Utility problem nearly derails Round Hill sheriff’s station plan
In 2013, the Board of Supervisors are still hashing out the details.
Since 1995, the Sheriff’s Office has been operating a western branch out of 1,650 square feet leased out of the Town of Round Hill’s offices.
A new western Loudoun sheriff's substation was originally proposed as a joint fire and rescue-sheriff station in the county's fiscal 1999-2004 capital improvement program (CIP). The county's current CIP and Capital Facility Standards provides for an 18,000-square-foot Sheriff substation as part of the Sheriff’s Office’s decentralized policing strategy. In 2005, the board approved construction of a new fire and rescue station in the Town of Purcellville to replace Purcellville Volunteer Rescue Squad Station 14 and the Purcellville Volunteer Fire Co. Station 2 in western Loudoun.
On Wedneday it appeared final planning, design work and construction of that new western station will soon be underway. The Board of Supervisors voted 6-3 to amend and fund the county's capital fund to extend Round Hill public water and sewer utilities to the site, thus allowing the project to move forward.
The vote comes after an oversight from county staff that mistook the capacity for the new station at 47 W. Loudoun St. in Round Hill to be served by a well and septic system. It turns out, County Administrator Tim Hemstreet said Wednesday, well and septic service isn't an option for the new sheriff's facility, and the new station must served by the Town of Round Hill utility.
“Under the zoning ordinance, we are required to hook in to water and sewer with the Town of Round Hill,” Hemstreet told supervisors, several of whom made known their disappointment in staff's error.
In February 2012, supervisors approved scaled-down plans for the western Loudoun station to reduce the price tag. Part of the cost-cutting measures included the well and septic plans, something Supervisor Geary Higgins (R-Catoctin) pointed out.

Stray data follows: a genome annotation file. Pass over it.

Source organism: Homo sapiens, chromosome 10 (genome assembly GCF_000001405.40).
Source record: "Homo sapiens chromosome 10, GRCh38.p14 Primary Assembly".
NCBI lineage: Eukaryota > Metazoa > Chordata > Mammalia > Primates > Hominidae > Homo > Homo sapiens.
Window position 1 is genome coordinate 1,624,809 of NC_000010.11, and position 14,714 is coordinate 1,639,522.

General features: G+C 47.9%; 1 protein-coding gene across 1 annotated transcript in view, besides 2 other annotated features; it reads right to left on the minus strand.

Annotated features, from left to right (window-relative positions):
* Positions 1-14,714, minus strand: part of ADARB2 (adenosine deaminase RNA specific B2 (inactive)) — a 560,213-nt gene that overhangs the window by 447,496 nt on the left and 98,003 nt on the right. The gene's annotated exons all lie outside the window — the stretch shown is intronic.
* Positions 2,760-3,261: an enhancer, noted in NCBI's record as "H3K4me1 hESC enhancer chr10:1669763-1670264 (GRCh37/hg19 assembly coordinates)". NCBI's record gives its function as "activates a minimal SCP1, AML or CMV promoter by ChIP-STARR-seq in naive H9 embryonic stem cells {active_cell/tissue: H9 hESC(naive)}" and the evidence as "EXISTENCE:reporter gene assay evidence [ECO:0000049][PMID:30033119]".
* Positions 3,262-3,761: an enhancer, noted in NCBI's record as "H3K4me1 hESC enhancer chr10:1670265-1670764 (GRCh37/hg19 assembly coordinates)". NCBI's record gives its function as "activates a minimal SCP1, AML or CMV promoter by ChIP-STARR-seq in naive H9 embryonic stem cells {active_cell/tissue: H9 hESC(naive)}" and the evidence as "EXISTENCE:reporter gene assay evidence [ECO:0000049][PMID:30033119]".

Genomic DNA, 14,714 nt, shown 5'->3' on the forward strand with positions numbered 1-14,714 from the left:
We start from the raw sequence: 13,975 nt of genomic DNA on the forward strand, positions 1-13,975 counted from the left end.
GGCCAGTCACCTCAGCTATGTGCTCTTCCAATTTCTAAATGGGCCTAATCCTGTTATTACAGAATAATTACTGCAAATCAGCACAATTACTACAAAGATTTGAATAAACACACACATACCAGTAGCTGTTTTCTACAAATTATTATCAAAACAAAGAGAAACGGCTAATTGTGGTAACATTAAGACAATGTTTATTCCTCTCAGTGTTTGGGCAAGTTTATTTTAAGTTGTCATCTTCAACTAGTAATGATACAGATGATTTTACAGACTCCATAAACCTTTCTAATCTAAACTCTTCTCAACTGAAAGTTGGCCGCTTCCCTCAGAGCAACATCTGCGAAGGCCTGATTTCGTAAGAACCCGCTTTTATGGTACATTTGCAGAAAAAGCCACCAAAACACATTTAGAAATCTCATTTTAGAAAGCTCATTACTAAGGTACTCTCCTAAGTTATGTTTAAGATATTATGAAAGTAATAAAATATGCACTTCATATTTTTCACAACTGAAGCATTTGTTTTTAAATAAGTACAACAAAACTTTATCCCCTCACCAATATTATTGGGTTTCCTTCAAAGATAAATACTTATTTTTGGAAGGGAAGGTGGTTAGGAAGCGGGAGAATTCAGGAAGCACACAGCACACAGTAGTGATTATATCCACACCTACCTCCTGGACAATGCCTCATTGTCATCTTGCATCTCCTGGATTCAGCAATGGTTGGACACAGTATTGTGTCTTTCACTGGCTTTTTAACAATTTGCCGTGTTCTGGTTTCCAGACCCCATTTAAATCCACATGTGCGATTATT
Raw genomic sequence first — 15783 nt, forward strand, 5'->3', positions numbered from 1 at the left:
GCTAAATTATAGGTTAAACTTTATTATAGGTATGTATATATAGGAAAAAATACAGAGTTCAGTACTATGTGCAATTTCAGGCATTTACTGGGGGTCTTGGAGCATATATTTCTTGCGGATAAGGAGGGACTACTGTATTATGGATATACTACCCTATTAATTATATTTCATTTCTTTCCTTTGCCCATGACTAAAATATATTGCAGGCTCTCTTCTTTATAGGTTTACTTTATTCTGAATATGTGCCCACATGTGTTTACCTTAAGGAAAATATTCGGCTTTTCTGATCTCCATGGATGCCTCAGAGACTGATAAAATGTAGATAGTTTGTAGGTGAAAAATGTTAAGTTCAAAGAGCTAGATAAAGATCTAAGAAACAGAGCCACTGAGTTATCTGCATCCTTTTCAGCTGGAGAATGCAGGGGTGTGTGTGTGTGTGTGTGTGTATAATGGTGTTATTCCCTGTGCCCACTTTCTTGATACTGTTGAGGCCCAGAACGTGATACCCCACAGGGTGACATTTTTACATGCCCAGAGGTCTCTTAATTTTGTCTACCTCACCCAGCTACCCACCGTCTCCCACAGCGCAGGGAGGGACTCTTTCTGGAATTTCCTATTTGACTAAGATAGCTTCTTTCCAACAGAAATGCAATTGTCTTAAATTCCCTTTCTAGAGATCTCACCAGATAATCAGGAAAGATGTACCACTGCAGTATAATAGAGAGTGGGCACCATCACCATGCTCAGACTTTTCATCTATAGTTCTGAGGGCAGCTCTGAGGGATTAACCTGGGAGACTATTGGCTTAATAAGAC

“I'm troubled by the fact we're back at the well on this project,” Higgins said. “This was not an easy vote last spring … we were assured at that time that we could build this station pared down for the amount of money that was put forth at that time.”
Higgins said the lower cost with the well and septic was part of the reason he voted for the project last year. The Catoctin supervisor eventually supported advancing the project this week.
The county initially spent $1.2 million to acquire the land for the western Loudoun station and issued an $8.3 million bond to finance the design, construction and equipping of the new station. This came in the years following the referendum vote.
Despite the recent misstep, the county says it will still bring in the project in line with the amount approved through the bonds.
Hemstreet estimated the new substation, to be built on 14 acres, will be under construction by this fall.
Several supervisors and staff voiced concerns that, if the board didn't support advancing the project Wednesday, the new substation wouldn't be built for another several years.
Sheriff Mike Chapman lobbied for the board to continue with the project as staff recommended.
“I think it'd be a travesty to move it back,” Chapman said, calling the current station in Round Hill “pathetic.”
Opposing the motion, made by Vice Chair Shawn Williams (R-Broad Run) were supervisors Ken Reid (R-Leesburg), Eugene Delgaudio (R-Sterling) and Janet Clarke (R-Blue Ridge).
“This is really a real kick in the pants here – to find this out at this late juncture,” Reid said. “ … This is just really not good government here.”
Reid and Clarke both pointed out that Round Hill is known to have relatively high utility rates.
Both supervisors also floated an option to push the project back and potentially plan for and simultaneously fund a combined sheriff and fire and rescue station.
Reid asked whether there could be cost savings realized by combining the two projects, something Chapman wasn't on board with.
“What you're talking about is prolonging what's been going on since before 2006 for probably another several years,” Chapman said. “ … By installing water and sewer [at the new station] will give us the ability to actually put a fire station there at a later time.”
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